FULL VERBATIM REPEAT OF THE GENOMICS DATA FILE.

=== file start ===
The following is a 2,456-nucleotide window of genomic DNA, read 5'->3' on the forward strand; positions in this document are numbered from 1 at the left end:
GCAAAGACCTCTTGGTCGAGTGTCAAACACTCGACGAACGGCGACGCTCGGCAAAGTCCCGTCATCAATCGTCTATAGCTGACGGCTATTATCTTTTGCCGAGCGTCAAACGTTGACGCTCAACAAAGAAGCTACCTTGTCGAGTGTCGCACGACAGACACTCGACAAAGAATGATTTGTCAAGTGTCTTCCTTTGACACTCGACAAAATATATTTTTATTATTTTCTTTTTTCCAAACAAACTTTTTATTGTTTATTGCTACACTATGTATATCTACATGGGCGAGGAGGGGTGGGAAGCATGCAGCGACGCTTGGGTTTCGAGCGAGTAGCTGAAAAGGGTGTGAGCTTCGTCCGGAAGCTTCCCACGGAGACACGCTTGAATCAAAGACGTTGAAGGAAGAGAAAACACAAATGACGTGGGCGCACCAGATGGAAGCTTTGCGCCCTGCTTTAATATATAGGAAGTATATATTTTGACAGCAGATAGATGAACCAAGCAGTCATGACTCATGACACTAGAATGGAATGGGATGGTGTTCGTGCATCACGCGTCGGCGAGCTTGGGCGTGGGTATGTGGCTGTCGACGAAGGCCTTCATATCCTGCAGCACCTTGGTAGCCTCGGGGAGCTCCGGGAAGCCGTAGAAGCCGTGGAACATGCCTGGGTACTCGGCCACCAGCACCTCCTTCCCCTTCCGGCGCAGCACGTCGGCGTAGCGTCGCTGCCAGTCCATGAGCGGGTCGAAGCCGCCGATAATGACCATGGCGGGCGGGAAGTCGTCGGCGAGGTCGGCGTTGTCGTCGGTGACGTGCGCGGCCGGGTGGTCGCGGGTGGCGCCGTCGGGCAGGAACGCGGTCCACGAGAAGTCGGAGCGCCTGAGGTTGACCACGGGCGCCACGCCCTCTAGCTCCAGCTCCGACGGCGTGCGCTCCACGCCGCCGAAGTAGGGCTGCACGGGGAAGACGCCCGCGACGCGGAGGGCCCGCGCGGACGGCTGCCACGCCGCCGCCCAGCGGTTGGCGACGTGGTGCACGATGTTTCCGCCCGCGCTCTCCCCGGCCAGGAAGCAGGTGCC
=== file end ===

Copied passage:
The following is a 2,456-nucleotide window of genomic DNA, read 5'->3' on the forward strand; positions in this document are numbered from 1 at the left end:
GCAAAGACCTCTTGGTCGAGTGTCAAACACTCGACGAACGGCGACGCTCGGCAAAGTCCCGTCATCAATCGTCTATAGCTGACGGCTATTATCTTTTGCCGAGCGTCAAACGTTGACGCTCAACAAAGAAGCTACCTTGTCGAGTGTCGCACGACAGACACTCGACAAAGAATGATTTGTCAAGTGTCTTCCTTTGACACTCGACAAAATATATTTTTATTATTTTCTTTTTTCCAAACAAACTTTTTATTGTTTATTGCTACACTATGTATATCTACATGGGCGAGGAGGGGTGGGAAGCATGCAGCGACGCTTGGGTTTCGAGCGAGTAGCTGAAAAGGGTGTGAGCTTCGTCCGGAAGCTTCCCACGGAGACACGCTTGAATCAAAGACGTTGAAGGAAGAGAAAACACAAATGACGTGGGCGCACCAGATGGAAGCTTTGCGCCCTGCTTTAATATATAGGAAGTATATATTTTGACAGCAGATAGATGAACCAAGCAGTCATGACTCATGACACTAGAATGGAATGGGATGGTGTTCGTGCATCACGCGTCGGCGAGCTTGGGCGTGGGTATGTGGCTGTCGACGAAGGCCTTCATATCCTGCAGCACCTTGGTAGCCTCGGGGAGCTCCGGGAAGCCGTAGAAGCCGTGGAACATGCCTGGGTACTCGGCCACCAGCACCTCCTTCCCCTTCCGGCGCAGCACGTCGGCGTAGCGTCGCTGCCAGTCCATGAGCGGGTCGAAGCCGCCGATAATGACCATGGCGGGCGGGAAGTCGTCGGCGAGGTCGGCGTTGTCGTCGGTGACGTGCGCGGCCGGGTGGTCGCGGGTGGCGCCGTCGGGCAGGAACGCGGTCCACGAGAAGTCGGAGCGCCTGAGGTTGACCACGGGCGCCACGCCCTCTAGCTCCAGCTCCGACGGCGTGCGCTCCACGCCGCCGAAGTAGGGCTGCACGGGGAAGACGCCCGCGACGCGGAGGGCCCGCGCGGACGGCTGCCACGCCGCCGCCCAGCGGTTGGCGACGTGGTGCACGATGTTTCCGCCCGCGCTCTCCCCGGCCAGGAAGCAGGTGCC